The project also saved, preserved, and adaptively reused two deteriorating historic buildings in the downtown core that otherwise would have become an even more serious health and public safety concern. The trade school offered its beautiful common room to host community meetings and the East Liverpool Community Partnership in Revitalization (ELCPR), a local non-profit, has already held meetings there. Better City encouraged local community activists to form the ELCPR organization so revitalization capacity and community engagement could be institutionalized.
The project was a much needed and long overdue vote of confidence in the community’s downtown and was the first phase in a multi-phase downtown revitalization effort. The project has proven to be catalytic as the second phase of downtown revitalization is currently under construction just one block away from the NCST project. This second phase is the construction of a 45-unit workforce housing development that is intended to attract and retain the skilled trades workforce within the community.
Project partners and collaborators:
After NCST provided a Letter of Interest, Better City worked with a local investor group, Lionmark, LLC to raise money for the property acquisition. The MegaFund, a local revolving loan fund created and overseen by influential community leaders, as well as other community-minded investors stepped up in partnership with Lionmark to provide the funding needed to acquire the Ogilvie building out of foreclosure.
On certain development projects, State of Ohio statutes require the city to be in the chain of title prior to providing property tax incentives. City-owned property must be disposed of through a public RFP process unless the City transfers the property to its Community Improvement Corporation, in which case the CIC can deal directly with a Buyer. As such, Better City coordinated a simultaneous close with the Sellers, the City of East Liverpool, the CIC, and Lionmark to insert the City and the CIC in the chain of title. Better City also appeared before City Council and the local School District to garner political support to approve the largest public participation available under State law. That combined with a term sheet from a local bank and letters of support were enough to be competitive for the historic tax credit application, which was submitted to the State of Ohio and approved.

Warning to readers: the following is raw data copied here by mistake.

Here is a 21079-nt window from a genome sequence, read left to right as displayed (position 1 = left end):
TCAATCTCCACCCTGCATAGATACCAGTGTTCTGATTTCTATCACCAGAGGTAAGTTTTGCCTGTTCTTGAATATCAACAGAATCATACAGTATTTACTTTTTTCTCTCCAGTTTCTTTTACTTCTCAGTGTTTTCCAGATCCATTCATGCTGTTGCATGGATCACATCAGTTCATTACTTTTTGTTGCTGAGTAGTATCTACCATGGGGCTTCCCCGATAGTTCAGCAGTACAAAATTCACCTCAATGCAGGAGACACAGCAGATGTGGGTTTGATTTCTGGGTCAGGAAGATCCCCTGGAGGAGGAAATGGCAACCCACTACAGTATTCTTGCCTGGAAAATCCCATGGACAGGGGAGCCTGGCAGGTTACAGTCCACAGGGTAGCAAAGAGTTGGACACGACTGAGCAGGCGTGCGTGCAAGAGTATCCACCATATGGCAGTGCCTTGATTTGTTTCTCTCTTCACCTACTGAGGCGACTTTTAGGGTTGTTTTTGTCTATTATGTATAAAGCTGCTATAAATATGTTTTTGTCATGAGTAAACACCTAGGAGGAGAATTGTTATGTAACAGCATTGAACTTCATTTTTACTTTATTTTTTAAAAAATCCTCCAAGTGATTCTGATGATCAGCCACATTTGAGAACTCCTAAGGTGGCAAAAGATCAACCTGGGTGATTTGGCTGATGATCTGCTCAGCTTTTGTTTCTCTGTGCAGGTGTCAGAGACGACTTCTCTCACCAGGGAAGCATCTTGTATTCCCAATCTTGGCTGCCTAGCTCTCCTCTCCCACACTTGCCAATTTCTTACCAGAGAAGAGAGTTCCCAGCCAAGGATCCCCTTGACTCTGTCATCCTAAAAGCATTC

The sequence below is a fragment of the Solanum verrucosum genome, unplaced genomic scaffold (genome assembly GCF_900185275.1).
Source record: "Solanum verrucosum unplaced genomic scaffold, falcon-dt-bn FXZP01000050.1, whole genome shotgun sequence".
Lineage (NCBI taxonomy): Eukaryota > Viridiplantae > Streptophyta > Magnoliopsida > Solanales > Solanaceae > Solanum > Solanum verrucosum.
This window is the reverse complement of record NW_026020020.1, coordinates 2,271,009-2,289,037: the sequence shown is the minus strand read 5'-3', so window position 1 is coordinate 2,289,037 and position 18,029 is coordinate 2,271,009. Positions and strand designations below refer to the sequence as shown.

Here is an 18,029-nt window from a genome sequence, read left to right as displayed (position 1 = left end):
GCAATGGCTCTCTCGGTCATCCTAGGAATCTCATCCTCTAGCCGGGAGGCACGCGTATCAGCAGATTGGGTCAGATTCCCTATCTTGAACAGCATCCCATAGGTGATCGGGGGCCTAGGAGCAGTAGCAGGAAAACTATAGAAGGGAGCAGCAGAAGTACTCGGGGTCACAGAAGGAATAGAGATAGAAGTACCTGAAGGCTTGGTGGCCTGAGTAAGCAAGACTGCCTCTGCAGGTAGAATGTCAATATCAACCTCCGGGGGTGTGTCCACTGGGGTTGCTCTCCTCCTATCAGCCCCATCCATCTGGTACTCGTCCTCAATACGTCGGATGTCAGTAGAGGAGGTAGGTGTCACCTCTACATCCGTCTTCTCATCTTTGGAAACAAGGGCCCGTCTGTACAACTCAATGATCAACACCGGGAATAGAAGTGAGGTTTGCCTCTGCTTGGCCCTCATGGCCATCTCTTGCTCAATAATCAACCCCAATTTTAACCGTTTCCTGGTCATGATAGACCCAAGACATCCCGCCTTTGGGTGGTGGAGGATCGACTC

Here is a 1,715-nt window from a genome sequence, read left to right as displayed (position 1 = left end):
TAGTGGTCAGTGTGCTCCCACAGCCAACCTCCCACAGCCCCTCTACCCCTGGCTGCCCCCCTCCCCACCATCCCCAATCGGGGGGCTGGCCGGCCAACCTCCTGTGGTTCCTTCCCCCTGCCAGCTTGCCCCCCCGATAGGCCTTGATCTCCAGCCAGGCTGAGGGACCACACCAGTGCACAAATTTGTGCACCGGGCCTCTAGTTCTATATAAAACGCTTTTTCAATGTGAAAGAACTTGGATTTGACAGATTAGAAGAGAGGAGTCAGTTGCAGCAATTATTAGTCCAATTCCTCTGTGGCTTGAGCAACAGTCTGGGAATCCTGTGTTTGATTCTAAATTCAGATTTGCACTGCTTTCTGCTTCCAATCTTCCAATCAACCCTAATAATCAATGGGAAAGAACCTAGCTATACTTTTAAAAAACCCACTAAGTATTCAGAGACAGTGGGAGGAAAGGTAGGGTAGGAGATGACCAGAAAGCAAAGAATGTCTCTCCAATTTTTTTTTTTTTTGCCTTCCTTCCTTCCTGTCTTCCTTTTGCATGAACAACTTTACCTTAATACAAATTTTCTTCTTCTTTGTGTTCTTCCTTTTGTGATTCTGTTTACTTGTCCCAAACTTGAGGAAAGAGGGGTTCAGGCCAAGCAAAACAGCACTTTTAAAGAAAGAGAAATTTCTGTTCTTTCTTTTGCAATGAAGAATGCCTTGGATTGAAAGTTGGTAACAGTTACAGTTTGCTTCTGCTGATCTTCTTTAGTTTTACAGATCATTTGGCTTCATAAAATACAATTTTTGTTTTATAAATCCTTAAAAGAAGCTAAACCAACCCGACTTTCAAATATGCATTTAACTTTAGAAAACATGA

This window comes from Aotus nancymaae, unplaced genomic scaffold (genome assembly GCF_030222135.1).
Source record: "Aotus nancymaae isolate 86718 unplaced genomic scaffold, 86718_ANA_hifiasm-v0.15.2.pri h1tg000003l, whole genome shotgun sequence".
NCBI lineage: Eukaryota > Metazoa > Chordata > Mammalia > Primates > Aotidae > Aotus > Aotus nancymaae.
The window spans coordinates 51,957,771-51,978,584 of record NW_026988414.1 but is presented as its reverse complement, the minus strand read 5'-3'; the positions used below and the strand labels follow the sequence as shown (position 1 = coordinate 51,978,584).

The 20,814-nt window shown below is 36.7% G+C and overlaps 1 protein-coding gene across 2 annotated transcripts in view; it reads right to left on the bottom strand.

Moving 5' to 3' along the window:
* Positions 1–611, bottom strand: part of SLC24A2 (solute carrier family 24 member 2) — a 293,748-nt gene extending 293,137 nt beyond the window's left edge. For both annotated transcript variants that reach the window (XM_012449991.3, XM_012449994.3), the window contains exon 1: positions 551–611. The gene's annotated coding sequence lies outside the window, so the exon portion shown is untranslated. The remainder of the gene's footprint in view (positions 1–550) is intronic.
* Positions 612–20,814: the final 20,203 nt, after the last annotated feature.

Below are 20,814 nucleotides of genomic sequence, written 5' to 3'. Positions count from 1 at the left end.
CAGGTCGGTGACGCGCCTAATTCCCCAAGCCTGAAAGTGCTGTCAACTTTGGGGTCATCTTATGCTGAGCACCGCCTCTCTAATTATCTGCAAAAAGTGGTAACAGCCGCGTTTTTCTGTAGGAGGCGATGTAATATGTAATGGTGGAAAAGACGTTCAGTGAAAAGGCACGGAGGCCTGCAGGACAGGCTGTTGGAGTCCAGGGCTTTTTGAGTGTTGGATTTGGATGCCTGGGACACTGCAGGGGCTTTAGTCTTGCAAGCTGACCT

In addition, now that Lionmark controlled the properties, a $28,500 pre-development grant from The Finance Fund was secured by the Community Action Agency of Columbiana County to fund pre-development work. These funds were used for the historic tax credit applications and to hire Novogradac to prepare a preliminary model so that the NMTC consultant, New Markets Capital Company (“NMCC”) could approach CDE’s for NMTC allocation. Federal historic tax credit, CDBG, and State NMTC applications were also being pursued.
What makes your project unique?:
Due to market and financing risks, financing commitments had to be secured before NCST was comfortable in ordering costly architectural drawings needed to bid the project. The original budget could accommodate $4 million of NMTC allocation, which was too small to absorb transaction costs and CDE’s were not interested in funding the project. A spark of ingenuity by the project team incorporated the equipment and property acquisition into the tax credit model and rather than using the HTC equity to pay for the building improvements it was allocated to fund the equipment purchase thereby increasing the Federal NMTC allocation the project could accommodate to just under $6 million. The NMTC model was adjusted and this combined with CDE lobbying efforts from various parties resulted in the project securing term sheets from PNC for the NMTC allocation and tax credit investments with Development Fund of the Western Reserve providing the State NMTC’s. Now that the tax credits were committed, architectural drawings were initiated and the project was bid.
During the bid process, asbestos and structural concerns resulted in a much higher construction cost and financing gap. $450k of CDBG funds from the State, City, and County, a $250k bridge loan from the Columbiana County Port Authority, and a $150k Economic Development Grant from The Finance Fund were secured to fill the gap. In addition, the financing was structured to reimburse NCST for pre-development costs as well as waiving personal guarantee requirements, which met their investment parameters. Because the City did not have bonding capacity, PNC was approached to provide a TIF-backed note. That combined with a PNC commercial note to NCST were contributed as the leverage loan. In addition, there were multiple project funding milestones: funding the QALICB prior to 9/30, a property closing, a final closing, and HTC equity tranches.